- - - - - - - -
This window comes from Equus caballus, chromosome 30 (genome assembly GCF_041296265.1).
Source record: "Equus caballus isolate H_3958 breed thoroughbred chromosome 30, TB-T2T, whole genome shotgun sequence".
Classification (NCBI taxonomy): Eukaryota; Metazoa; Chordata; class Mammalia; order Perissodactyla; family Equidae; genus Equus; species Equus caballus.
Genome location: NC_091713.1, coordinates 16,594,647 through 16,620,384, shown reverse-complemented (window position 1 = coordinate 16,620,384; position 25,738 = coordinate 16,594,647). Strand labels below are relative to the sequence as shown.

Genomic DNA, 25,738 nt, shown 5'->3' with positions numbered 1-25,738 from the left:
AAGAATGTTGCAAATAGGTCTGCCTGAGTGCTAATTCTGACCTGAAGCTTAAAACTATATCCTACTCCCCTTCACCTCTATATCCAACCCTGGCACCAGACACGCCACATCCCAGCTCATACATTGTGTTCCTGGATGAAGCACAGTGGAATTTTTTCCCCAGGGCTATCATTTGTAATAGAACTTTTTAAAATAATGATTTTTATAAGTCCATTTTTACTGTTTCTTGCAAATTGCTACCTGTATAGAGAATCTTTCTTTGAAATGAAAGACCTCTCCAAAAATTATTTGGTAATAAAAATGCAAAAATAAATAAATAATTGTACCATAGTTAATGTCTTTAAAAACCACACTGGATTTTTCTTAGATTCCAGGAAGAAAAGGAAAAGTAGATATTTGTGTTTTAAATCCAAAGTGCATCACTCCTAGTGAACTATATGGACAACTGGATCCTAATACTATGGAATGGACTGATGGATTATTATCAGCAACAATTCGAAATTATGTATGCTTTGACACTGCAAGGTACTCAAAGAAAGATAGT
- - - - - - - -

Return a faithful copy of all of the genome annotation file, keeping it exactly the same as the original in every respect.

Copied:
This window comes from Equus caballus, chromosome 30 (genome assembly GCF_041296265.1).
Source record: "Equus caballus isolate H_3958 breed thoroughbred chromosome 30, TB-T2T, whole genome shotgun sequence".
Classification (NCBI taxonomy): Eukaryota; Metazoa; Chordata; class Mammalia; order Perissodactyla; family Equidae; genus Equus; species Equus caballus.
Genome location: NC_091713.1, coordinates 16,594,647 through 16,620,384, shown reverse-complemented (window position 1 = coordinate 16,620,384; position 25,738 = coordinate 16,594,647). Strand labels below are relative to the sequence as shown.

Genomic DNA, 25,738 nt, shown 5'->3' with positions numbered 1-25,738 from the left:
AAGAATGTTGCAAATAGGTCTGCCTGAGTGCTAATTCTGACCTGAAGCTTAAAACTATATCCTACTCCCCTTCACCTCTATATCCAACCCTGGCACCAGACACGCCACATCCCAGCTCATACATTGTGTTCCTGGATGAAGCACAGTGGAATTTTTTCCCCAGGGCTATCATTTGTAATAGAACTTTTTAAAATAATGATTTTTATAAGTCCATTTTTACTGTTTCTTGCAAATTGCTACCTGTATAGAGAATCTTTCTTTGAAATGAAAGACCTCTCCAAAAATTATTTGGTAATAAAAATGCAAAAATAAATAAATAATTGTACCATAGTTAATGTCTTTAAAAACCACACTGGATTTTTCTTAGATTCCAGGAAGAAAAGGAAAAGTAGATATTTGTGTTTTAAATCCAAAGTGCATCACTCCTAGTGAACTATATGGACAACTGGATCCTAATACTATGGAATGGACTGATGGATTATTATCAGCAACAATTCGAAATTATGTATGCTTTGACACTGCAAGGTACTCAAAGAAAGATAGT